Amy Hagstrom Miller, founder of Texas reproductive health clinic Whole Woman's Health, rejoices as she leaves the Supreme Court after the court struck down the strict Texas anti-abortion restriction law known as HB2.Source: J. Scott Applewhite/AP
Amy Hagstrom Miller, founder of Texas reproductive health clinic Whole Woman's Health, rejoices as she leaves the Supreme Court after the court struck down the strict Texas anti-abortion restriction law known as HB2.  J. Scott Applewhite/AP

Missouri

The Show Me state's abortion restrictions most closely resemble those that Whole Woman's Health deemed unconstitutional, and yet lawmakers haven't been affected or deterred by the decision. 

Currently, Missouri prohibits abortion after 21 weeks and 6 days, and requires clinics to attain the aforementioned ambulatory surgical facility standards. The physician performing the abortion must also have difficult-to-procure admitting privileges at a local hospital, allowing them to admit their patients there whenever, despite the fact that abortion doesn't require hospitalization. On top of all that, it imposes a 72-hour waiting period on women.

The result of all these restrictions is that Missouri has only one abortion clinic left: a Planned Parenthood located in the city of St. Louis. As the joint complaint, filed Wednesday, pointed out, this one center is left "to serve the nearly 1.2 million Missouri women of reproductive age."

But in reality, it's more than that: Missouri was the first state to introduce admitting privileges as a means of narrowing women's abortion rights, and has traditionally remained aggressively pro-life. Three months into 2016, the state legislature had already introduced more than 12 restrictions on abortion access, and lawmakers plan to introduce further regulations for the 2017 legislative session. This is the state in which one legislator, in attempting to ban abortion without exception, even in the case of rape, referred to birthing a child as being the "silver lining" to that particular crime.  

That it already has just one abortion clinic is not necessarily surprising, but it is frightening — both for women inside and outside Missouri.

According to Mary Kogut, president and CEO of Planned Parenthood of the St. Louis Region and Southwest Missouri, the St. Louis center serves women from 14 states, primarily Missouri and Illinois. Since it became the state's only abortion provider in 2011, the St. Louis Planned Parenthood has seen an upswing in the number of women traveling long distances within the state in order to get abortions, Kogut explained in an interview. Most women, she said, travel 100 total miles to reach the facility; nearly one-third endure an even longer journey.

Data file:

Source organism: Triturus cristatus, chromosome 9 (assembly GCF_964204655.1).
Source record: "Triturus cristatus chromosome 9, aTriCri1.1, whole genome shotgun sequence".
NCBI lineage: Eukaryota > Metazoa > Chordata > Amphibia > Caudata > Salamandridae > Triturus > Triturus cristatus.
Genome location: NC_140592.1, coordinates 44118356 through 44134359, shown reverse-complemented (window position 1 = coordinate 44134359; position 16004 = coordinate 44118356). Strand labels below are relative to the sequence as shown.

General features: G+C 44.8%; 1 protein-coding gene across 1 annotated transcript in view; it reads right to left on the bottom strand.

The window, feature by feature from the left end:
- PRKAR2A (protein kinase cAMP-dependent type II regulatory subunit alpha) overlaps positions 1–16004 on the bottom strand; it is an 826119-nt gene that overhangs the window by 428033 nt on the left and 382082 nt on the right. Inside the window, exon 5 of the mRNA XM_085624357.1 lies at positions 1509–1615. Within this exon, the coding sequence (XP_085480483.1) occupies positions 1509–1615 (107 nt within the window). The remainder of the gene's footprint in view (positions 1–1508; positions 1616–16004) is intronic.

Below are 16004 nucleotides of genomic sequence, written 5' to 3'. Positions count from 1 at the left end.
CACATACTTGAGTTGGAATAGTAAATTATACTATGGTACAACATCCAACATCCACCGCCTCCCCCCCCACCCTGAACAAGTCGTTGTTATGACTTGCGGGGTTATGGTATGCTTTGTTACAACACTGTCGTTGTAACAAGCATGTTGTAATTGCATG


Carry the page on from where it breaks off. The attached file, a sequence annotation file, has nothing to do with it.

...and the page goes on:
An anti-abortion rally in Missouri's state capitol, Jefferson City, in April 2016.Source: Summer Ballentine/AP
An anti-abortion rally in Missouri's state capitol, Jefferson City, in April 2016.  Summer Ballentine/AP

Missouri's three-day waiting period, she explained, makes abortion impractical and unaffordable for many women: They have to take off work for two separate appointments and the days in between, time off that's far from guaranteed to be paid or even allowed. They might have to secure child care, find money to pay for travel costs, food, housing etc.. 

"It has nothing to do with making abortion safer for women," Kogut said. "But it has everything to do with creating another barrier for women." 

"We periodically do have women who can get to us and they have no gas in their car to get back home," she continued. "So we need to provide a gas card for them or some kind of support so that they can travel three hours back to their hometown. In a society where health care should be a priority, this seems wrong. It seems like an undue burden for women."

Asked what the future of Planned Parenthood St. Louis might look like — what might happen to the women of Missouri who lose their biggest reproductive health care resource — Kogut said that while next steps were hazy, one thing was clear: "I just know we're not backing down." Kogut continued: 

It is so important that everyone, men women families, have access to this care. We're not just talking abortion, we're talking ensuring that there's access to quality birth control, well woman care, breast exams, pelvic exams — we're looking at the full range of reproductive health care, and making sure that regardless of income, race, gender, orientation or where people live, that they can access care.

Wednesday's lawsuits are a reflection of that sentiment, and far from the end of the road. All three organizations pledged to press forward regardless of whatever wrenches the Trump administration may throw in their plans.

"Make no mistake about it: This is just the next step," said Jennifer Dalven, director of the ACLU's Reproductive Freedom project, in a press call. "We will not stop until every woman can get the care that she needs, no matter where she lives or how much money she has. That's the type of fair and just world that Americans want, that families deserve and that the constitution requires."